This article examines criminal HIVexposure statutes that address undisclosedexposure through consensual sexualactivity. Twenty-seven U.S. states haveadopted some form of HIV exposurestatute. Thirteen of these statutes specifi-cally address exposure through sexualactivity, while another eleven statutes couldbe applied to exposure through consensualsexual interactions. Although the penal-ties for breach of these laws are oftensevere, the risk of actual harm posed by themany of the behaviors proscribed isminimal and in some cases virtually non-existent. After an overview of the varioustypes of U.S. criminal HIV exposure statutes and a discussion of the risk of HIVtransmission through the various sexualactivities addressed in the laws, the authorshighlight the tenuous relationship betweenproscribed activities and actual risk ofvirus transmission. The authors addressthis limitation in the law by offering aframework for the evaluation andconstruction of HIV exposure statutes thatconsiders not only the intent of the HIV-positive actor but also the risk that his orher conduct poses to others.
Making Risk-Benefit Assessments of Medical Research Protocols
Alex Rajczi - [PDF]

It is commonly assumed that medicalexperiments are ethical only if they havefavorable 'risk-benefit ratios'. In this paperit is argued that 'risk-benefit ratios' oftencannot be calculated, even roughly; andthat even if they could, ethical experimentsdon't need to have favorable 'risk-benefitratios'. In addition, a new method ofassessing an experiment's risks andbenefits is proposed-a method grounded inthe principles of liberal government.
Medication Errors in Family Practice,in Hospitals and After Discharge from the Hospital: An Ethical Analysis
Peter A. Clark - [PDF]

Thousands of medical errors are occurringdaily in physician's offices, in hospitals,and even upon discharge from the hospital, leading to unnecessary injury and deathand costing billions of dollars. We have asystems approach that has been proven tobe tried and true in aviation, nuclearenergy and many other industrial settings.Being honest when medical mistakesoccur, reporting them to a national clear-ing house, objectively searching for rootcauses, avoiding the fixing of arbitraryblame, and then, where possible, implement-ing safeguards to minimize the occurrenceof future mistakes, is the best way to enhancepatient safety. But until the medical estab-lishment takes medical errors and patientsafety more seriously, and until the generalpublic rises up in protest, it is up to the stateand federal governments to take the lead inprotecting the lives of innocent Americansby creating a public policy.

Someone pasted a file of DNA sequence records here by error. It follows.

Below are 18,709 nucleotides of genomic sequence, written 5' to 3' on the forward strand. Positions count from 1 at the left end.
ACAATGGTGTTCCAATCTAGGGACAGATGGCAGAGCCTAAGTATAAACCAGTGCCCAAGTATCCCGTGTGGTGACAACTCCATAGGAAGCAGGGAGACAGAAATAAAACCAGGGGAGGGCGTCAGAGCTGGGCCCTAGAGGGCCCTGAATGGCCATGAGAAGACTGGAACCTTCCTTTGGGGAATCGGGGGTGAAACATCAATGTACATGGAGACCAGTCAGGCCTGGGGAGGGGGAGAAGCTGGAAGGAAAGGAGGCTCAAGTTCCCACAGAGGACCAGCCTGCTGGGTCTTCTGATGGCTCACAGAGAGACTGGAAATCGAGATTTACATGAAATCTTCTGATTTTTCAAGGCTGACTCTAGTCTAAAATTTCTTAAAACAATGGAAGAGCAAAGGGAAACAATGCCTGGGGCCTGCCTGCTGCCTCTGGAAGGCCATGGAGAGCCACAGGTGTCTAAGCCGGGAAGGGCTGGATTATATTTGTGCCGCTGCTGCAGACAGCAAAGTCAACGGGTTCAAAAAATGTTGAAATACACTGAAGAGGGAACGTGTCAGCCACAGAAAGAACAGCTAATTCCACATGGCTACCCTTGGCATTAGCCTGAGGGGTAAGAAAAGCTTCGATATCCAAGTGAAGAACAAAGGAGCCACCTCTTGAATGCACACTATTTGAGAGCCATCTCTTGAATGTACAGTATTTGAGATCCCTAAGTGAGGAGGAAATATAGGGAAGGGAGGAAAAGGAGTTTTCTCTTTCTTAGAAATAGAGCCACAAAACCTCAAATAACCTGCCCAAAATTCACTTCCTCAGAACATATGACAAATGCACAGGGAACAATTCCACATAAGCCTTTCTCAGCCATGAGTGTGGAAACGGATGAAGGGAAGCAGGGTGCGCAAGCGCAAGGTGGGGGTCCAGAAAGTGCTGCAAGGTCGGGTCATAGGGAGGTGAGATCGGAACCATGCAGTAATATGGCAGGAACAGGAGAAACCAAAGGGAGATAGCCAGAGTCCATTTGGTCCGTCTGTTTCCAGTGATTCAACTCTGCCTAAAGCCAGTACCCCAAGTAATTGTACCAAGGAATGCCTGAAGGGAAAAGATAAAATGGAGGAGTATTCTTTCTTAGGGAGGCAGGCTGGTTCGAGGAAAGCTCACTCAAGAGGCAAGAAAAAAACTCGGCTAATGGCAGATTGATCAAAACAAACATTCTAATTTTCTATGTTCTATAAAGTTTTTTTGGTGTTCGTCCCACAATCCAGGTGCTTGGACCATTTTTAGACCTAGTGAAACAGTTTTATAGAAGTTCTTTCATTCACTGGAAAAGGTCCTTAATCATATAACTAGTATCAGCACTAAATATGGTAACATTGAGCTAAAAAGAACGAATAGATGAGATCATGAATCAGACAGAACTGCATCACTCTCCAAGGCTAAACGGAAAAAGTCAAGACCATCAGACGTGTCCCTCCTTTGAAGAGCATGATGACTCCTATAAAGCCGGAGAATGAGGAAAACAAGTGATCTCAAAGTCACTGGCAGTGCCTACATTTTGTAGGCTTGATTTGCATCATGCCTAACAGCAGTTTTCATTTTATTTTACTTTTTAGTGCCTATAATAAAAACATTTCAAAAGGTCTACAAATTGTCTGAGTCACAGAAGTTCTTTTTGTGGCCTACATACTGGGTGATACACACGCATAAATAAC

Error Reduction, Patient Safety and Institutional Ethics Committees
Mark E. Meaney - [PDF]

Institutional ethics committees remainlargely absent from the literature on errorreduction and patient safety. In this paper,the author endeavors to fill the gap. Asnoted in the Hastings Center's recentreport, "Promoting Patient Safety," theoccurrence of medical error involves acomplex web of multiple factors. Humanmisstep is certainly one such factor, but notthe only one. This paper builds on theHasting Center's report in arguing thatinstitutional ethics committees ought to playan integral role in the transformation of a"culture of blame" to a "culture of safety" in healthcare delivery.
Features
Recent Developments in Health Law
American Journal of Law & Medicine, Harvard Law & Health Care Society - [PDF]

Recent Developments in Health Law
Columns
Currents in Contemporary Ethics
Timothy Caulfield, Trudo Lemmens,Douglas Kinsella, Michael McDonald - [PDF]

Currents in Contemporary Ethics